Helium Hoop

To provide an opportunity for students who can maintain a vision of a goal their group has to achieve, to show leadership and coach their group members towards the goal. Helium Hoop also creates a space in which leaders can learn to sense the energy of a group. Often times, a group will face conflict when they are in the middle of a project. We use this activity to help the students name that conflict and move forward.

Author: Urban EdVenture Faculty


Print30-45 minutes

Students will learn to work together as a team to accomplish the goal of lowering the “helium hoop” to the ground while maintaining physical contact with the hoop at all times.


Hula hoops (one hoop per every 3-4 students)

  1. Give the students the following instructions.

  2. Separate into groups of 3-4 and have one member of your group come get a hoop.

  3. Your group’s goal is to lower your “helium hoop” to the ground while maintaining physical contact with the hoop at all times. 

  4. Stand in a circle facing inwards.

  5. Place your hands out in front of you with the helium hoop on your outstretched index fingers. Make sure your elbows are bent, with your index fingers pointing forward (stretched out straight). The starting position is about the average chest height of the group’s members.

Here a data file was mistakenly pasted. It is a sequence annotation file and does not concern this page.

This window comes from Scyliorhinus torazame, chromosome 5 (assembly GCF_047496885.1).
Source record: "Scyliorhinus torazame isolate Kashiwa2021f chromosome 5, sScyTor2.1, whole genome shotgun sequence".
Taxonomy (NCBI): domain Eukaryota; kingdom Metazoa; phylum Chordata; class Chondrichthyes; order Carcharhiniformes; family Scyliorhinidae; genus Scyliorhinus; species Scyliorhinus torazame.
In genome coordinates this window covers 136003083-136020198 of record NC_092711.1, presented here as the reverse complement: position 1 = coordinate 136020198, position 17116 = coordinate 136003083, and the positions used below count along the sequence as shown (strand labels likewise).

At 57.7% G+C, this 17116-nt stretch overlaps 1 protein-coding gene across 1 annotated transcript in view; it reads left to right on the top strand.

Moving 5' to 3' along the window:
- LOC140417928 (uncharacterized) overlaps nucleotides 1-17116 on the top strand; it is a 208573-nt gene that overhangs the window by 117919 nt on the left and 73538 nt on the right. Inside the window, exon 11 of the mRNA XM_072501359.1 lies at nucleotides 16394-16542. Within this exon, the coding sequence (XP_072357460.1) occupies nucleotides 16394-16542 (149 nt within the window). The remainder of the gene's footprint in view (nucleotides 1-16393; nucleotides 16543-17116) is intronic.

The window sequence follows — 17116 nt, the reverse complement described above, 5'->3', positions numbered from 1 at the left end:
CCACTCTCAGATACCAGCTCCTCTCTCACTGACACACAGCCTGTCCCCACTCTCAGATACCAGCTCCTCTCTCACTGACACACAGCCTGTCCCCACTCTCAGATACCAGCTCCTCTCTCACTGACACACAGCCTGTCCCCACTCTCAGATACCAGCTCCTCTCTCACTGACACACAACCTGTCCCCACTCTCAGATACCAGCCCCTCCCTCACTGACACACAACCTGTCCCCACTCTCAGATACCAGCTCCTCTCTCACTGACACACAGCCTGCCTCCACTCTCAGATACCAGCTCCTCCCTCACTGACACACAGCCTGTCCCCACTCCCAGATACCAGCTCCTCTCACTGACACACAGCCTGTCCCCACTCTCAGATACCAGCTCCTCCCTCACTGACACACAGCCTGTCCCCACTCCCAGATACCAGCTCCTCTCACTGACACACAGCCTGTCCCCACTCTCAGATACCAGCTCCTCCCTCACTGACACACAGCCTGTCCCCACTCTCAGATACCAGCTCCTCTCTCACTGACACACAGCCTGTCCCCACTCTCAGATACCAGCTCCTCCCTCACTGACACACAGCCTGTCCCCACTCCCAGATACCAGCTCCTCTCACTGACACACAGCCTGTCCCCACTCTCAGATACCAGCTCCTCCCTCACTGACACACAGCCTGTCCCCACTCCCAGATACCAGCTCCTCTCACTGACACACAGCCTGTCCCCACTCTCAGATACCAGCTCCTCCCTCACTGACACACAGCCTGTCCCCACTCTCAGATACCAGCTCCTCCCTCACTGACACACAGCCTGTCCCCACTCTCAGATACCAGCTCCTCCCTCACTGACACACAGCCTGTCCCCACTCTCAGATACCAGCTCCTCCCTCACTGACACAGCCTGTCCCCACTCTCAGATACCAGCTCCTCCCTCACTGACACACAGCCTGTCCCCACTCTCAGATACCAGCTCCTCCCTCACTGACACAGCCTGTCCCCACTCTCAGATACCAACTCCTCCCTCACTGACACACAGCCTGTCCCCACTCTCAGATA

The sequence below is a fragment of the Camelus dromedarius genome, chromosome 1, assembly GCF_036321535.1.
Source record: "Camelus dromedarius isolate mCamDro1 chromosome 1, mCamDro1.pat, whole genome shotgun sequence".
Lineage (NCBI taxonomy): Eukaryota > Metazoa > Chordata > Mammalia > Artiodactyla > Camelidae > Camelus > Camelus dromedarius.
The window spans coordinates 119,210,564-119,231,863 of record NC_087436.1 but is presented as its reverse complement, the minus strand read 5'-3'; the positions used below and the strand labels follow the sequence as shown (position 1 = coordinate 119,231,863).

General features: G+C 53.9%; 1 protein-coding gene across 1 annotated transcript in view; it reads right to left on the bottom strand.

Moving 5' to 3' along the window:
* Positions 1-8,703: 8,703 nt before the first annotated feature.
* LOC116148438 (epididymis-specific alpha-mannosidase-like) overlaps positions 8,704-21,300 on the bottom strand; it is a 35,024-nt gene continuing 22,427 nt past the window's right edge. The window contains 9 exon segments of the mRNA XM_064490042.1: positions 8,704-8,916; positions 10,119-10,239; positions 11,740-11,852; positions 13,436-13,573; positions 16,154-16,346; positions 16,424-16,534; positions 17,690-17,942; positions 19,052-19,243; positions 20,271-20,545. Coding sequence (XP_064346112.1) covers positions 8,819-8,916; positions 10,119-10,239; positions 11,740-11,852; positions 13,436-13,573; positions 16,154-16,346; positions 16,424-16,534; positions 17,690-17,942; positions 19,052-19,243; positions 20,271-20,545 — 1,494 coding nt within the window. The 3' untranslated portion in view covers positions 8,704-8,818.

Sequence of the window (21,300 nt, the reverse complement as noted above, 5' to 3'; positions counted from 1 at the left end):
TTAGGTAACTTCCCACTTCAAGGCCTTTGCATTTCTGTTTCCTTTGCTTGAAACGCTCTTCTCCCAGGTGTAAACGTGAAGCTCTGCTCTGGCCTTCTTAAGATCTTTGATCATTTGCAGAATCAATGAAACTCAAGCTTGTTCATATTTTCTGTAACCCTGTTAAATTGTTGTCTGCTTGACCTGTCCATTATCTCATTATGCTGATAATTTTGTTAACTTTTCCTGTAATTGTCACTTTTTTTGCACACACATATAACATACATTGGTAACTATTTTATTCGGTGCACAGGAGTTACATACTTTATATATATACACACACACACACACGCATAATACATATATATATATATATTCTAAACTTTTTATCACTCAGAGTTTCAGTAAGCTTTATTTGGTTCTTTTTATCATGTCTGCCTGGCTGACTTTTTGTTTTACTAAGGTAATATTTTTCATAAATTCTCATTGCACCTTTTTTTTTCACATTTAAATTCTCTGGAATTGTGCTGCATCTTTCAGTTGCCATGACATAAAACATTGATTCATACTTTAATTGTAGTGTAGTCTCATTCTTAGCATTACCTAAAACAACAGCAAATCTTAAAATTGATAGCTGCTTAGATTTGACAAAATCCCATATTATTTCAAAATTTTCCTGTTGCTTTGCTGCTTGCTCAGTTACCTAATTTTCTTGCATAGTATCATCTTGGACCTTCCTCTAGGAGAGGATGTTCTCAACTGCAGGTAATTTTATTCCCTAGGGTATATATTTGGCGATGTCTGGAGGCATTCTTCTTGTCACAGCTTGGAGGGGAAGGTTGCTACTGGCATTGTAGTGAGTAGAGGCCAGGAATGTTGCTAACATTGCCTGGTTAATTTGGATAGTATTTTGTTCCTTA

6. Every member of the group must maintain contact with the hoop with both of their index fingers at all times. Only your index fingers can touch the hoop. Fingers must remain straight, no “hooking.” If any person’s breaks contact with the hoop, your group must begin again in the starting position.

  7. Focus on yourself, rather than copying what your teammates are doing.

  8. Okay, get in position and, GO! Lower your helium hoop to the ground!

  9. Note: Obviously, the hoop does not contain helium. The secret is that the force of the group’s fingers tends to overshadow the weight of the hoop, causing it to float upwards.


Debrief as a group or have students quietly reflect on the experience through writing about the following questions:

  • What was challenging about this activity? What made it challenging?
  • Did anyone emerge as a leader? What did they do to demonstrate a leadership quality?
  • What leadership skills did you or your team members use to help the group complete the task successfully?
  • How did the actions of your group relate to the Service Learning Project you are working on?
  • What leadership skills will you take from this activity and apply to your project?